(Photo by Pexels user Cytonn Photography, used under a Creative Commons license)
In August, the PrisonEd Foundation found that Delaware was the second worst out of 45 states when it comes to the reentry of formerly incarcerated people, based on factors including the number of current and former inmates, reentry programs and background check restrictions.
The data — which likely does not include newer reentry programs such as Second Chances Farm in Wilmington — shows that Delaware has a three-year recidivism rate of 64.9%, second only to Alaska. Eight percent of the state’s population is either a current or former inmate, and there are a total of five reentry programs, per PrisonEd. (For size context, Pennsylvania had eight, California had 13 and Maryland had one.)
JPMorgan Chase, Delaware’s second largest private employer with over 11,000 employees in Wilmington and Newark, has announced that it is expanding its commitment to giving people with criminal backgrounds a second chance by supporting their reentry into the workforce and local economies.
The firm’s new Policy Center will focus on several key areas, including:
- Reforming financial services industry hiring rules
- Restoring access to Pell Grants for incarcerated individuals
- Supporting initiatives to push criminal background checks later in the hiring process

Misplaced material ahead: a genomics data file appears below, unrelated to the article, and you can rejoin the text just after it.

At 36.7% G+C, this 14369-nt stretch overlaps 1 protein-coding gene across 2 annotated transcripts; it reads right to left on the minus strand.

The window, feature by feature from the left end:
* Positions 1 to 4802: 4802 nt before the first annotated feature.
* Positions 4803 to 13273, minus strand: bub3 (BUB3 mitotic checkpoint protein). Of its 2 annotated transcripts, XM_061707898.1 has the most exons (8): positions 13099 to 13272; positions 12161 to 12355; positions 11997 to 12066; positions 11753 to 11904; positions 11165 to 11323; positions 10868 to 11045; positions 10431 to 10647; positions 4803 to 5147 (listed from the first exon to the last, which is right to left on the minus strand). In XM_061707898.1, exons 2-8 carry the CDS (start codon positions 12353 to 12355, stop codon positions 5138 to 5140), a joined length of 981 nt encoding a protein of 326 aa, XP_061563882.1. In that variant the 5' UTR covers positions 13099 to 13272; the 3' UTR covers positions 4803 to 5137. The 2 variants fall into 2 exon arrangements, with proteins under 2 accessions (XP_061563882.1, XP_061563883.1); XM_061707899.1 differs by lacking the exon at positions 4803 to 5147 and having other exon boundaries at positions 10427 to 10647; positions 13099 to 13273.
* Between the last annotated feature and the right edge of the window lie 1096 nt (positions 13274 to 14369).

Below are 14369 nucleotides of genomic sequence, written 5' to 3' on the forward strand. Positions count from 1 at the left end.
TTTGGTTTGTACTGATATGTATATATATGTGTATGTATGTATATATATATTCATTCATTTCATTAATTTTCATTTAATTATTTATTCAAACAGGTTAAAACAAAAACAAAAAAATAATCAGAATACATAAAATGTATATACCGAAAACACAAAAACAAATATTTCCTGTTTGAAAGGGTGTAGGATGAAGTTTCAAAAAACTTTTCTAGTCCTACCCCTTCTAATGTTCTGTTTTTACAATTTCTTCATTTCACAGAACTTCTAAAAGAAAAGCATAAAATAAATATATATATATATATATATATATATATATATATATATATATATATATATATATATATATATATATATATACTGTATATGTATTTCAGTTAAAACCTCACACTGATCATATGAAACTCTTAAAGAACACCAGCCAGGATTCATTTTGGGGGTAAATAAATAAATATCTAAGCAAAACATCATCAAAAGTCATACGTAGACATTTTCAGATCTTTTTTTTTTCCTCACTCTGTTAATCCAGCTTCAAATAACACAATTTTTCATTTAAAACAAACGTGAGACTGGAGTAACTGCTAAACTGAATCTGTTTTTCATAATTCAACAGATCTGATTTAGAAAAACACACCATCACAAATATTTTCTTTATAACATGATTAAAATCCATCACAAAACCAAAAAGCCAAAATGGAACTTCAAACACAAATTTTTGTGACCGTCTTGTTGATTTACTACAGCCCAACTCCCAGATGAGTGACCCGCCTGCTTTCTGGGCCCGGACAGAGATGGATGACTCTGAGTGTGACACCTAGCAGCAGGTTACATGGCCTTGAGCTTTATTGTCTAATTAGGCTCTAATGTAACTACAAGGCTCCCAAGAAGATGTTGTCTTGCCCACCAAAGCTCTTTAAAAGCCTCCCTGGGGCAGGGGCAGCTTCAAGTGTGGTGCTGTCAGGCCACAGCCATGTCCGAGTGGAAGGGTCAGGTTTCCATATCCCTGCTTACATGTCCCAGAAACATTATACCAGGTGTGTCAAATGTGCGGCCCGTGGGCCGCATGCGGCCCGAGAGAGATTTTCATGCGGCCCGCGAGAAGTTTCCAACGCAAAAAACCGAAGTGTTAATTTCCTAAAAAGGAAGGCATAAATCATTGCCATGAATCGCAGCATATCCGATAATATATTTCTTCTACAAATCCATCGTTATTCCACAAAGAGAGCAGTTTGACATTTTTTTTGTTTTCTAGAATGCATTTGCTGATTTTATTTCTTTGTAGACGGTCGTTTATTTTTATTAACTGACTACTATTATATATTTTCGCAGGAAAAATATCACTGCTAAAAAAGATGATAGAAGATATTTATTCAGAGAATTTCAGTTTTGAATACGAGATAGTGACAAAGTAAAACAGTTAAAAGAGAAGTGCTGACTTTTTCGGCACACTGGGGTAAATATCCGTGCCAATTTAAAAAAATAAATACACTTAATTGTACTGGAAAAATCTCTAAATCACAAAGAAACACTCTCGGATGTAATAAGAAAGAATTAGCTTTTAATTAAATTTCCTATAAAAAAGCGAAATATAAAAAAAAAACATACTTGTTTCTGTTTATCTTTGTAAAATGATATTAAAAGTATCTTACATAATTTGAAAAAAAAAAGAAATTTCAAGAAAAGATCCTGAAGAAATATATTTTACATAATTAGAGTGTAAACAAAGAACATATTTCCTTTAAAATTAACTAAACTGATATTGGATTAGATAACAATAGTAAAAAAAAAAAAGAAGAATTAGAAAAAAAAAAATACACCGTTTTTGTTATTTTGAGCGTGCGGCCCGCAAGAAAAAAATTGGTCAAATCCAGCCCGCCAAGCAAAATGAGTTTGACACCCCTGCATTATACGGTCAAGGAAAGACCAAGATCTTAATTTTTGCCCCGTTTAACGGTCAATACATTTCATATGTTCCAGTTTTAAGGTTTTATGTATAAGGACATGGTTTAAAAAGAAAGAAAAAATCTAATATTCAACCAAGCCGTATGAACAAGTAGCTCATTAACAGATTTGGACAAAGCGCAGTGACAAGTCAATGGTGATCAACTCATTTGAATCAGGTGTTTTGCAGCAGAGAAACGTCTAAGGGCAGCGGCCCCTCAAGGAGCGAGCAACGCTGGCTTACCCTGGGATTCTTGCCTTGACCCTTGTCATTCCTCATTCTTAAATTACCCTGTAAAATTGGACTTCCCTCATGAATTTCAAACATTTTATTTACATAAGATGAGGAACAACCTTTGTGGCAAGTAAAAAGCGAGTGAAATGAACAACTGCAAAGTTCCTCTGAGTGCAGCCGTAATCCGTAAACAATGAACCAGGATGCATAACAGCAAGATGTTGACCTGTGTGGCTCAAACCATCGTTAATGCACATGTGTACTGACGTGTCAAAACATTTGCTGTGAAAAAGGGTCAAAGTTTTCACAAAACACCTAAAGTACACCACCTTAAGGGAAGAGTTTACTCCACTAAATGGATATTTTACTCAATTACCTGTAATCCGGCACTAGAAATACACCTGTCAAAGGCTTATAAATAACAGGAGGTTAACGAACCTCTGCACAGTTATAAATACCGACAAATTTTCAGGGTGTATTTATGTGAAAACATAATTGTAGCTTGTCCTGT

- Supporting initiative for “Clean Slate” record clearing
- Reforming fines and fees in the justice system
- Expanding entrepreneurship resources
In addition, JPMC is investing more than $7 million nationwide, including a $165,000 investment in The Rodel Foundation of Delaware. Rodel is also one of the organizations collaborating with the company to launch best practice toolkits and planning resources that help with the recruitment, hiring and retention of people with criminal backgrounds by major employers.
“In Delaware, we know it’s important to offer our neighbors a second chance, to allow Delawareans who have a criminal history to compete for a job and contribute to our success as a state,” said Delaware Gov. John Carney, in a press statement. “That’s why we are excited about these initiatives from JPMorgan Chase — a major employer in Delaware.
“The company is already making important progress on its commitment to hire Delawareans and Americans with criminal backgrounds, which is incredibly important,” he said. “These additional community investments, and the company’s leadership on second chance policy initiatives, will help build on that progress in our state and across the country.”
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